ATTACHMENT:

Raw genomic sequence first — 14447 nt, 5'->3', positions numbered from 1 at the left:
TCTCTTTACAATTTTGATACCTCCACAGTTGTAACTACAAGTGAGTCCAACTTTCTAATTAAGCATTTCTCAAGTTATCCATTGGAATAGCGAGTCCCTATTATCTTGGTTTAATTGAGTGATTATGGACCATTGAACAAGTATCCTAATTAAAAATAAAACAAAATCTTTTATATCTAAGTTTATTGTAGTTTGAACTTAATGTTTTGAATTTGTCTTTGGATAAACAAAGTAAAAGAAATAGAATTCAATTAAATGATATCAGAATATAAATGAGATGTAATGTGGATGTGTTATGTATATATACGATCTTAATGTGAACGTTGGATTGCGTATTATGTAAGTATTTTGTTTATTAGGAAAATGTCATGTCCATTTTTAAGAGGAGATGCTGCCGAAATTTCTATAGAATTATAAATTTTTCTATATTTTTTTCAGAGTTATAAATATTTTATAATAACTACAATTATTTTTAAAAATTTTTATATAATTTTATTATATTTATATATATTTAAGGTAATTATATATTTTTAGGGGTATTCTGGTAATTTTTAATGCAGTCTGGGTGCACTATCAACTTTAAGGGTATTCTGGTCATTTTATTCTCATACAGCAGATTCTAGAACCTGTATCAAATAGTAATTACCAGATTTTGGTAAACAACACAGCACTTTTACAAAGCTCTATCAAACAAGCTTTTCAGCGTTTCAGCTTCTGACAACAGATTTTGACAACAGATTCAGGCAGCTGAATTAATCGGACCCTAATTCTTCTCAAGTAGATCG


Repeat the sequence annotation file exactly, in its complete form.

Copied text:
Raw genomic sequence first — 14447 nt, 5'->3', positions numbered from 1 at the left:
TCTCTTTACAATTTTGATACCTCCACAGTTGTAACTACAAGTGAGTCCAACTTTCTAATTAAGCATTTCTCAAGTTATCCATTGGAATAGCGAGTCCCTATTATCTTGGTTTAATTGAGTGATTATGGACCATTGAACAAGTATCCTAATTAAAAATAAAACAAAATCTTTTATATCTAAGTTTATTGTAGTTTGAACTTAATGTTTTGAATTTGTCTTTGGATAAACAAAGTAAAAGAAATAGAATTCAATTAAATGATATCAGAATATAAATGAGATGTAATGTGGATGTGTTATGTATATATACGATCTTAATGTGAACGTTGGATTGCGTATTATGTAAGTATTTTGTTTATTAGGAAAATGTCATGTCCATTTTTAAGAGGAGATGCTGCCGAAATTTCTATAGAATTATAAATTTTTCTATATTTTTTTCAGAGTTATAAATATTTTATAATAACTACAATTATTTTTAAAAATTTTTATATAATTTTATTATATTTATATATATTTAAGGTAATTATATATTTTTAGGGGTATTCTGGTAATTTTTAATGCAGTCTGGGTGCACTATCAACTTTAAGGGTATTCTGGTCATTTTATTCTCATACAGCAGATTCTAGAACCTGTATCAAATAGTAATTACCAGATTTTGGTAAACAACACAGCACTTTTACAAAGCTCTATCAAACAAGCTTTTCAGCGTTTCAGCTTCTGACAACAGATTTTGACAACAGATTCAGGCAGCTGAATTAATCGGACCCTAATTCTTCTCAAGTAGATCG